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Central Ceiling Clock

Looking down on the Central Library rotunda is a 40’-wide clock, the largest ceiling clock in the world.

The idea for the clock can be traced back to a dream. Lexington philanthropist Lucille Little first envisioned a clock in the library rotunda in a dream, and then donated the funds to the library in order to make her dream a reality. Using artist Adalin Wichman’s design, the Verdin clock company in Cincinnati was charged with making this clock.

The face is designed to simulate traditional clock faces with Roman numerals. However, our clock, from timekeeping to lights to chimes, is entirely digitally-controlled.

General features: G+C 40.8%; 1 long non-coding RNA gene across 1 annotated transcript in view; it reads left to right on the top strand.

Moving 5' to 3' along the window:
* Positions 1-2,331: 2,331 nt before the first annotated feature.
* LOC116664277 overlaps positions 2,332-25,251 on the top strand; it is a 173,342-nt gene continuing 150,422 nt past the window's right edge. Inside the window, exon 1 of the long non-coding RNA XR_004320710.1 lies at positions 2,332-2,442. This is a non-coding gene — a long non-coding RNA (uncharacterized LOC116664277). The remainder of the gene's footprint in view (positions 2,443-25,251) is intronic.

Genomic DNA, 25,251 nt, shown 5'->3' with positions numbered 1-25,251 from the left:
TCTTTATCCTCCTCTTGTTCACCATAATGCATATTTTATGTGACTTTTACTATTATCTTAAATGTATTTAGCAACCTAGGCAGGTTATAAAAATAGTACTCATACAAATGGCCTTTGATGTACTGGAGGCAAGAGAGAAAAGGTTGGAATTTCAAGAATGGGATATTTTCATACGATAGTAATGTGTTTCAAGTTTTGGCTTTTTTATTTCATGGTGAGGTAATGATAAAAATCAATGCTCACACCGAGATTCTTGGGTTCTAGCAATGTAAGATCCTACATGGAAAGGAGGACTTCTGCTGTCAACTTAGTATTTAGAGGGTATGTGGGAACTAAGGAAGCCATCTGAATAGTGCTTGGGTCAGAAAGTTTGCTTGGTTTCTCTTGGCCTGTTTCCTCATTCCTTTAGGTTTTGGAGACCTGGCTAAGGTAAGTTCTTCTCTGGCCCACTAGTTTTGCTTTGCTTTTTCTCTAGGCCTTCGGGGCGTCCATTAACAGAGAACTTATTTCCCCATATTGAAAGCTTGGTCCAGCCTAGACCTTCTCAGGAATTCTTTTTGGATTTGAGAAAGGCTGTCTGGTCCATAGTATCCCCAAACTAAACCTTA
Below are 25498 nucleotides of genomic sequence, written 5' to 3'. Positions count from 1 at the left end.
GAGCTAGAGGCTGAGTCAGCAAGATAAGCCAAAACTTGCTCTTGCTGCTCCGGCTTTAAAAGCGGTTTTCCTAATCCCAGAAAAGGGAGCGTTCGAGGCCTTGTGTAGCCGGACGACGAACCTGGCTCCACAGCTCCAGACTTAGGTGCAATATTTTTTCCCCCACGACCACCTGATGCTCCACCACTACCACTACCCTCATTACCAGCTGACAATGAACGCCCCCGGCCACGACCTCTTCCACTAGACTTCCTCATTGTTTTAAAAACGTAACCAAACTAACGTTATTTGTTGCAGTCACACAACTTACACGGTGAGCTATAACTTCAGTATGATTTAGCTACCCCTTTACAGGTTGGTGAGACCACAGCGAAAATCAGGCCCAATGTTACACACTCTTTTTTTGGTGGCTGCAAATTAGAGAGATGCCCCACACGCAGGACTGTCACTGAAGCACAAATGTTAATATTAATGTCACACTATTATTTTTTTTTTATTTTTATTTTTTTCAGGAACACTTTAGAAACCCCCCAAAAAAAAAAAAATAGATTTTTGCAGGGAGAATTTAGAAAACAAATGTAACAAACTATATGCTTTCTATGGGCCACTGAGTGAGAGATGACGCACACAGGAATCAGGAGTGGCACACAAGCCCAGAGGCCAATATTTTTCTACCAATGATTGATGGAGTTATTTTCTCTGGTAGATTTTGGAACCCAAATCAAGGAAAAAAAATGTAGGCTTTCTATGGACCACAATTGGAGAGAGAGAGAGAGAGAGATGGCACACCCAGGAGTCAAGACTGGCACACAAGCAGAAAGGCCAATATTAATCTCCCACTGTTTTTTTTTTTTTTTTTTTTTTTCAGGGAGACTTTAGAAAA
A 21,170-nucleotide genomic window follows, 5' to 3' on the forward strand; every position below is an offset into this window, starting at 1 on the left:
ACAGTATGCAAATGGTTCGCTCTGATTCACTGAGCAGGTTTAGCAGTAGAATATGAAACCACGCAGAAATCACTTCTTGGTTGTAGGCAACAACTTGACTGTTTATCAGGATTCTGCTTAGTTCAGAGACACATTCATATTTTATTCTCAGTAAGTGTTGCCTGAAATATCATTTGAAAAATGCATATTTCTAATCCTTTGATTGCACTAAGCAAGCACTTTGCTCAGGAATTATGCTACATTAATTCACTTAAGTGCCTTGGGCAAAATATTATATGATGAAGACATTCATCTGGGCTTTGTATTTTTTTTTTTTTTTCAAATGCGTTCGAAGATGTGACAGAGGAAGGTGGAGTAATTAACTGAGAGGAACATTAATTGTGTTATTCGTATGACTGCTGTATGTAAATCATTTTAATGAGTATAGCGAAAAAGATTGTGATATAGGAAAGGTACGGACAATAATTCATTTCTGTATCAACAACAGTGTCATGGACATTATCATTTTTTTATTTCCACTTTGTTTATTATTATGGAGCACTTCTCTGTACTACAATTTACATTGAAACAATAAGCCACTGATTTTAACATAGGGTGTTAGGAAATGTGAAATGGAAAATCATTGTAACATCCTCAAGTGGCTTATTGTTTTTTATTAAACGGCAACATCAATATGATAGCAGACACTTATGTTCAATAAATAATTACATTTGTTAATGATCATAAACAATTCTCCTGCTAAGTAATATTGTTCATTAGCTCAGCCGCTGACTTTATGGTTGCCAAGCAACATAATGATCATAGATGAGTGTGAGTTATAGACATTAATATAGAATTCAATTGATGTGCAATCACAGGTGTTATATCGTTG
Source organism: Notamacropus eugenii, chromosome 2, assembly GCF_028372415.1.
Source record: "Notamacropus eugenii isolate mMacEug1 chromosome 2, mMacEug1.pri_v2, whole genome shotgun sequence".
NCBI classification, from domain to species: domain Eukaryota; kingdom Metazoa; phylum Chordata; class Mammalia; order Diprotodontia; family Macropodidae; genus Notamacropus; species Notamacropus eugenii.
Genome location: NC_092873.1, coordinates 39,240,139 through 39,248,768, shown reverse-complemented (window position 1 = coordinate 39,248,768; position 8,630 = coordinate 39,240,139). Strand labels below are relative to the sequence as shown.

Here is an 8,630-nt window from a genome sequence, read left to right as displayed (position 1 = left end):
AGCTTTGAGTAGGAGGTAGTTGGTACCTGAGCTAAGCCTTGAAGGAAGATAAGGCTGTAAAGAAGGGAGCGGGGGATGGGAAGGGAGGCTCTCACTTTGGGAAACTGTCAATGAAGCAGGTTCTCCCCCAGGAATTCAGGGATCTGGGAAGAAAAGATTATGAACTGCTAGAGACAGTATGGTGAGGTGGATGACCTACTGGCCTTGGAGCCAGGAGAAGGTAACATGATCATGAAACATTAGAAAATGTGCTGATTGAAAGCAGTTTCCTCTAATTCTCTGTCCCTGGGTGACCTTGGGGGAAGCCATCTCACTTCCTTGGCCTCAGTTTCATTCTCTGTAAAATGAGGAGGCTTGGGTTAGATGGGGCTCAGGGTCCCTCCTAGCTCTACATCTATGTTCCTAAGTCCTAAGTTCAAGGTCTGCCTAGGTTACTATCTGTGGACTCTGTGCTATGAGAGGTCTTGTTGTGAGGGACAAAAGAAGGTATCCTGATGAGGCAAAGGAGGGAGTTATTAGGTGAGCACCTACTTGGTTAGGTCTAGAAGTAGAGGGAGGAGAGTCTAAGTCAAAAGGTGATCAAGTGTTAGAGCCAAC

Rather than using hands to show the time like a more traditional clock, the ceiling clock uses a series of lit panels. The most brightly-lit numeral marks the current hour, and the lights in-between the numerals mark the minutes past the hour. As with traditional clock faces, every fifth minute is marked by the numerals themselves and the minutes are counted from the “XII”.

The Horse in Motion - Eadweard Muybridge

Running around the clock face below the numerals is a series of 60 horses. Look closely—the horses light up in succession giving the impression of movement. These horses are based on photographs taken in 1872 by Eadweard Muybridge. According to popular myth, he took the sequential pictures to prove that a horse has all four hooves off the ground at the peak of a gallop. His series of photographs are considered to be the origin of motion pictures.